Tensions were quite high in recent months between John and Paul due to their trying to decide who they wanted to hire to manage the affairs of the band; John, George and Ringo wanted to employ Allen Klein while Paul favored the law firm of Eastman and Eastman, who was run by his new lin-laws. However, John's enthusiasm for this last-minute project rubbed off on Paul, the two of them now determined to tackle this undertaking on a day they had nothing better to do anyway. They may as well make it a productive day off!
“The session was booked to start in mid-afternoon,” Emerick continues, “and to my amazement, a chipper John actually rolled up spot on time, with Paul following just a few minutes later. It was officially supposed to be a Beatles session, but they were the only two band members to turn up that day, Paul taking the drummer's chair, playing Ringo's kit with confidence and ease. The two Beatles seemed remarkably relaxed, despite the horror stories I had heard about the rows and bad feelings engendered by the 'Let It Be' sessions. On this one day, they reverted to being two old school chums, all the nastiness of recent months swept under the rug and replaced by the sheer joy of making music together.”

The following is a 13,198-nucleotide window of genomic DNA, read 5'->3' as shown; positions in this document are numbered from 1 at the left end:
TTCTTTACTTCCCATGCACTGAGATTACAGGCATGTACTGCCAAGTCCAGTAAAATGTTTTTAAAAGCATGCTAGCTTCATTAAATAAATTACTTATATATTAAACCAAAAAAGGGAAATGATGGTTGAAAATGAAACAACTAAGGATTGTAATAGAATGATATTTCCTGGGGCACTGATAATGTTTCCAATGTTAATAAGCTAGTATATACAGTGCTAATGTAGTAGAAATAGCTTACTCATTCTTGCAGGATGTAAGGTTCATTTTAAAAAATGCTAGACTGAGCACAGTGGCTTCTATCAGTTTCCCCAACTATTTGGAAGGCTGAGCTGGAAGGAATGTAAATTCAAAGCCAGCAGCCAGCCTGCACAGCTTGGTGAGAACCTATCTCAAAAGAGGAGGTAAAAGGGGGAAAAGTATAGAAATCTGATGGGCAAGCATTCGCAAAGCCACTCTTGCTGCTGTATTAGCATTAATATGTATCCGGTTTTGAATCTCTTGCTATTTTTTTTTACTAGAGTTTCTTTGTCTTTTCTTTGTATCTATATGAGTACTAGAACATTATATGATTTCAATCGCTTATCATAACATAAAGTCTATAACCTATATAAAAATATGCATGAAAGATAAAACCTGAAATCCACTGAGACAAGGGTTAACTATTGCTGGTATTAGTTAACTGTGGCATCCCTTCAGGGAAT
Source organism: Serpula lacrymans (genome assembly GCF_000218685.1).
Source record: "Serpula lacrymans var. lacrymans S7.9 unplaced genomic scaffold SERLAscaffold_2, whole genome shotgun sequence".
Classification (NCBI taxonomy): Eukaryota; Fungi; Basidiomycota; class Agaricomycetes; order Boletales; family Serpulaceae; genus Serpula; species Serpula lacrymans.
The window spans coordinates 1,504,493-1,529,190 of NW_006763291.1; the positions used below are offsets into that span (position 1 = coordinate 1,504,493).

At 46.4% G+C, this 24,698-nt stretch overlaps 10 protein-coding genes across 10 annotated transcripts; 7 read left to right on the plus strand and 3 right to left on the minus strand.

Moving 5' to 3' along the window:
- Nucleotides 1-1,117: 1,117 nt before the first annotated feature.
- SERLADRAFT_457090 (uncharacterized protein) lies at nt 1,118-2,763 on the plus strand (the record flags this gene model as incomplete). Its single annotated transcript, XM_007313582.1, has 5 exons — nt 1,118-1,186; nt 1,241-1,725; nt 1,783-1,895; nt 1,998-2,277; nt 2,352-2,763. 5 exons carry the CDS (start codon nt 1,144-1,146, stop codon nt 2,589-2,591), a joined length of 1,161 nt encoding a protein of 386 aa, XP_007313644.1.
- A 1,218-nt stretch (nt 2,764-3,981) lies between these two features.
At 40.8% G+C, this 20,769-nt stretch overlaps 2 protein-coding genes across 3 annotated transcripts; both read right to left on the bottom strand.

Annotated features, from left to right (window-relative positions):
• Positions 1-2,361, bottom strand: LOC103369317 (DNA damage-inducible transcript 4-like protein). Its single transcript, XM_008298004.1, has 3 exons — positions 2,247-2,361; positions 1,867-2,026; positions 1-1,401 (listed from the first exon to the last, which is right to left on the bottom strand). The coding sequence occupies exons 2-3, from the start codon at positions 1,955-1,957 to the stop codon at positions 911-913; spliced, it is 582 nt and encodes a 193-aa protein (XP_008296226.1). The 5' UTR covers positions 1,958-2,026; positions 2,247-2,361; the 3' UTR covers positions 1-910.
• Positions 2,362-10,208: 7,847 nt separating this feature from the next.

“It was a great session, one of those magic times when everything went right and nothing went wrong...A new eight-track machine had been installed in the control room just recently, and we put it to good use that day. The eight-track recorder allowed for lots of overdubs, so John played all the guitars – lead and rhythm – while Paul handled bass, piano, percussion, and drums; they made for a great two-man band. That was one of the first times I put microphones both on top of and under the snare drum, which imparted a larger-than-life crack to the sound, the perfect complement to John's aggressive vocal.”
The “sequence of events – for reference,” as John Kurlander called it, was preserved in detail by the engineer on the recording sheet. The rhythm track consisted of John on acoustic guitar (track two), Paul on drums (track three) and John's lead vocal (track four). John's vocal track was treated with a bit of slap-back echo reminiscent of Gene Vincent's “Be Bop A Lula,” an effect that John would use quite regularly during his solo career.